The Six Capitals: Incorporating Integrated Reporting into your Construction Business

Mollie Kate Cohen

September 11th, 2020
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Capital is defined as ‘wealth in the form of money or other assets’, so why is it that so often when we report within our business that it is purely from a financial perspective? When valuing a business, so many different factors are taken into consideration, such as the reputation of the business, the customer base, the age of the business, the strength of the teams and the product or service that the business provides. Why is this same, well-rounded approach not being taken when reporting within the business itself?

Integrated Reporting was created by the International Integrated Reporting Council (IIRC). This is a coalition of investors, companies and regulators that grouped together to enhance accountability and trust amongst businesses in addition to improving the flow of information and transparency as globalisation increases. This was created in response to the announcement of the United Nation’s (UN) Sustainable Development Goals (SDGs), which are 17 goals that aim to promote sustainability and sustainable practices across the globe. Whilst for many businesses, especially ones working at much more of a national or local level, Integrated Reporting might appear too ‘blue sky’, it is interesting to understand this new way of reporting and see how it could be distilled down to work for your business – especially, to promote sustainability and the UN’s SDGs.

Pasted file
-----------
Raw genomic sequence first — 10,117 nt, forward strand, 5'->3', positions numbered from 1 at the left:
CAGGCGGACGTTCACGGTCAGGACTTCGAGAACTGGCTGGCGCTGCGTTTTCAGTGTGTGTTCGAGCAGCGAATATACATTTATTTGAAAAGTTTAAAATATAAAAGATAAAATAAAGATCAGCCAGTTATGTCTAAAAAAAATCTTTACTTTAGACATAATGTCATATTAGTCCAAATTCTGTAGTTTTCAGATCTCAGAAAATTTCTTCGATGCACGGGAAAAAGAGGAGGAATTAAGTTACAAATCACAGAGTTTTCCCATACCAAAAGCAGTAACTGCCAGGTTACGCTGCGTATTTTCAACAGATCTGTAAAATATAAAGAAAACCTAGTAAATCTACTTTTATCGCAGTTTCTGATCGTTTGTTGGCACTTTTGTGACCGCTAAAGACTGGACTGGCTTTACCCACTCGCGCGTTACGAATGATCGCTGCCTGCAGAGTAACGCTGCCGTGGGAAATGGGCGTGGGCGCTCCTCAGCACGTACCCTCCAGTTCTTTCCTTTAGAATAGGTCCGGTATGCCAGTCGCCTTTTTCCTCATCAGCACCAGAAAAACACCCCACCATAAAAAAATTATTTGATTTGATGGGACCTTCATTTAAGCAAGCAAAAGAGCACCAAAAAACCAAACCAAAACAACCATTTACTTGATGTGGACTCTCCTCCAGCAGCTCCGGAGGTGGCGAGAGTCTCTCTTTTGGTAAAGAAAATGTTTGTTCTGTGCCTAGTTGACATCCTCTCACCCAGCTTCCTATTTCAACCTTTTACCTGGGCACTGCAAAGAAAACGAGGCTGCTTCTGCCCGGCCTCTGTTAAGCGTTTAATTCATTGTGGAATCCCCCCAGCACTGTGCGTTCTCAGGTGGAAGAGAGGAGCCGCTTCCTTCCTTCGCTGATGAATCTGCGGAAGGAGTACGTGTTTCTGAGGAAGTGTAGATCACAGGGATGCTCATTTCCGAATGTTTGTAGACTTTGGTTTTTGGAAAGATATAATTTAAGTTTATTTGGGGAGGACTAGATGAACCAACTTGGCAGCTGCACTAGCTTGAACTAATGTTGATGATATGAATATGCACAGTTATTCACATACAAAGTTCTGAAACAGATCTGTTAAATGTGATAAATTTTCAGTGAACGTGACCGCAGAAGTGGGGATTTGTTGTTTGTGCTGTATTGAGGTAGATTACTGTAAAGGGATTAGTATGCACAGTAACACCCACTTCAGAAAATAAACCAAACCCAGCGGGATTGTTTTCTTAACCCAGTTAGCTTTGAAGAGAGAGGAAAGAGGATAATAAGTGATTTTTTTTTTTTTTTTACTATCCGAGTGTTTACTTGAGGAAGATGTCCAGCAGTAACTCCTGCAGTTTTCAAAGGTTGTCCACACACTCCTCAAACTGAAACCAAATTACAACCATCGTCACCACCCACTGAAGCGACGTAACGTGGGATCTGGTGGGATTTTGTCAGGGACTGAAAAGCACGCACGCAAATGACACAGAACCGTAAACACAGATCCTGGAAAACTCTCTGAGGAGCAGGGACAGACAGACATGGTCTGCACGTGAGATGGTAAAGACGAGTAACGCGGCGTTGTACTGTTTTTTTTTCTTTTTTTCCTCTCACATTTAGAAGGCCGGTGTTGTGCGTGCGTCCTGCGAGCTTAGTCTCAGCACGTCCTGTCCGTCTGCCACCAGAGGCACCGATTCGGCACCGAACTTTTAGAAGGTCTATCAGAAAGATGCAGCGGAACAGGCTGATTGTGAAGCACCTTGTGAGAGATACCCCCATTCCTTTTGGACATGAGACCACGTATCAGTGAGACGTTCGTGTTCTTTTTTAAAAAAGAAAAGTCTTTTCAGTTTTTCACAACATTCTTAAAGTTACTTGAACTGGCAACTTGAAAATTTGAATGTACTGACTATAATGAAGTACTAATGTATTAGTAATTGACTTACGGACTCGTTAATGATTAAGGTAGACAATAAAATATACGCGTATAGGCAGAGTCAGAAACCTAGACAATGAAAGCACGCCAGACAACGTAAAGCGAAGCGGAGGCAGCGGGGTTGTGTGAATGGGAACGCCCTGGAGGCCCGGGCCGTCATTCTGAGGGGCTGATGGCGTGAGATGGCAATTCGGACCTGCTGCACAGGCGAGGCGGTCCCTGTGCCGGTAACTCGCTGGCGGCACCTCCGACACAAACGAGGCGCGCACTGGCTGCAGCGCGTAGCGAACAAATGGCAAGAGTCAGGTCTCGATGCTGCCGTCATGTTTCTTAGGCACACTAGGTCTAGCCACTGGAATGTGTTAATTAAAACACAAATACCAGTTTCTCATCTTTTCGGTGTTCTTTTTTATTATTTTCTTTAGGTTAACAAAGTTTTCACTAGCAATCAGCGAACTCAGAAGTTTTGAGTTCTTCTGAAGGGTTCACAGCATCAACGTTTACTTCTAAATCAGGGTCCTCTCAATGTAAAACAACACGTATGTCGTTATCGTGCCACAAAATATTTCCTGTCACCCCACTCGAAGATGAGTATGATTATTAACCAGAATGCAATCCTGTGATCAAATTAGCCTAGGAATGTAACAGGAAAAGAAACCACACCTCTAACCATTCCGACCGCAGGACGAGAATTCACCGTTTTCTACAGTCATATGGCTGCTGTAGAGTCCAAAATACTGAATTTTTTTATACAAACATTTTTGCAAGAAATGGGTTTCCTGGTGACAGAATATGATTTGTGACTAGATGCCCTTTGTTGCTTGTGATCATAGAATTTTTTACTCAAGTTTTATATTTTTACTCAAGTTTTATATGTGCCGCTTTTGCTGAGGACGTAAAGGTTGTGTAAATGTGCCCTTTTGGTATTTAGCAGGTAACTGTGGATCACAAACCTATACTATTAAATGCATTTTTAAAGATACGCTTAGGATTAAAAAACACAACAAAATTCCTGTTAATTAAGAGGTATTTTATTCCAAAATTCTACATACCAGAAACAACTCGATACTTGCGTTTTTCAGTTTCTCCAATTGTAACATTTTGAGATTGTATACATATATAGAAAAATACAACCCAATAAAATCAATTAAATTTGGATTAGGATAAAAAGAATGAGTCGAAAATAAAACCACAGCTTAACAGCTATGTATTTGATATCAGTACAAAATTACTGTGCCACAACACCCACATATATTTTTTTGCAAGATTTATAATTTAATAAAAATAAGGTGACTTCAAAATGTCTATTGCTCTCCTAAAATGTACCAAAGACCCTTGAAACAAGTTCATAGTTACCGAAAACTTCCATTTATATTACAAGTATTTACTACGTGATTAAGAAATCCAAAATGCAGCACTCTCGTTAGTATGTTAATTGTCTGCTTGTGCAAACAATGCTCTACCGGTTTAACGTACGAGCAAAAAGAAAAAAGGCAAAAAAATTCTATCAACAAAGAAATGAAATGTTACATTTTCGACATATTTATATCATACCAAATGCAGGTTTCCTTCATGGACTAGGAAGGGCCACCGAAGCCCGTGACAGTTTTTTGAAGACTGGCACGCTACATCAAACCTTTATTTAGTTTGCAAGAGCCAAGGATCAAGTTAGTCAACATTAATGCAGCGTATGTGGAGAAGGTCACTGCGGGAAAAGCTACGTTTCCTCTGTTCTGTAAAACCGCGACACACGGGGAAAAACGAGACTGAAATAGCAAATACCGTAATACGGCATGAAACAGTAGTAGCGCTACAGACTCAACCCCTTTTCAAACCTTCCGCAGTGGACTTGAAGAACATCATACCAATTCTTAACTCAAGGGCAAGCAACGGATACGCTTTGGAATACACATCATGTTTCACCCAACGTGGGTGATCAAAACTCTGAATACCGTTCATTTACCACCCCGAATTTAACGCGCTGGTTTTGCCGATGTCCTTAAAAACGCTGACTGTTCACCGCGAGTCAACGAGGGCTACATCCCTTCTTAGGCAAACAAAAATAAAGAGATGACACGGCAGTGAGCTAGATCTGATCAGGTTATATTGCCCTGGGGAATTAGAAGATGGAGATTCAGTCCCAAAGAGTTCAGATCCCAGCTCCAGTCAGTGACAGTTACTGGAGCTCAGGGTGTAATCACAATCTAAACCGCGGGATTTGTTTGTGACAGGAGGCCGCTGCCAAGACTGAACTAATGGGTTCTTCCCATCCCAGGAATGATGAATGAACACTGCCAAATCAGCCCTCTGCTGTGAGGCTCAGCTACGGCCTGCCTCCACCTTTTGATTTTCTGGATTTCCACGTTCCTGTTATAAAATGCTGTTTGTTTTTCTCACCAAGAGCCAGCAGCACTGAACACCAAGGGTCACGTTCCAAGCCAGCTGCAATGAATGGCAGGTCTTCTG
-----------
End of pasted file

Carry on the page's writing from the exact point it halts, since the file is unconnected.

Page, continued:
An Integrated Report aims to show how a business, or an organisation, creates value in different ways over time – through both quantitive and qualitative information. It does this through applying the Six Capitals framework, which encourages you to look outside of purely the financial wealth of your business and evaluate the other resources that you are rich in or that you should cultivate. Value is not created within an organisation or business alone; it is influenced by the external environment, the relationships with stakeholders and is hugely dependant on many varying resources and suppliers – this is especially true in construction.

“Quite simply, Integrated Reporting is considered by many to be the future of corporate reporting.” – Deloitte

The Six Capitals

Figure 1 – Image: Integrated Reporting

What are the Six Capitals?

The Six Capitals interconnect and link, together they tell a holistic and accurate value creation story of a business. These Capitals are not all necessarily owned by your organisation, as they can also include those that you use. They consist of:


The collection of funds that are available to an organisation or business to use to produce goods or provide services. These funds can be obtained through financing such as debt, equity or grants or generated through operations or investments.

Financial Capital is the common thread that binds all of the Six Capitals together. It is also the easiest to measure.


Physical objects that are produced by humans (not naturally occurring objects) that are available to an organisation to produce goods or provide a service including: buildings, equipment, or infrastructure.

If your business sells a product, your Manufactured Capital could be as simple as the machines that you own (or hire out) to produce your product. Your Manufactured Capital is often the tangible evidence of your Financial Capital – e.g. a jazzy head office.


Tangible organisational or industry knowledge including intellectual property such as copyrights, patents, software, rights and licences. This Capital also includes tacit knowledge, systems, procedures and protocols that are unique to the business.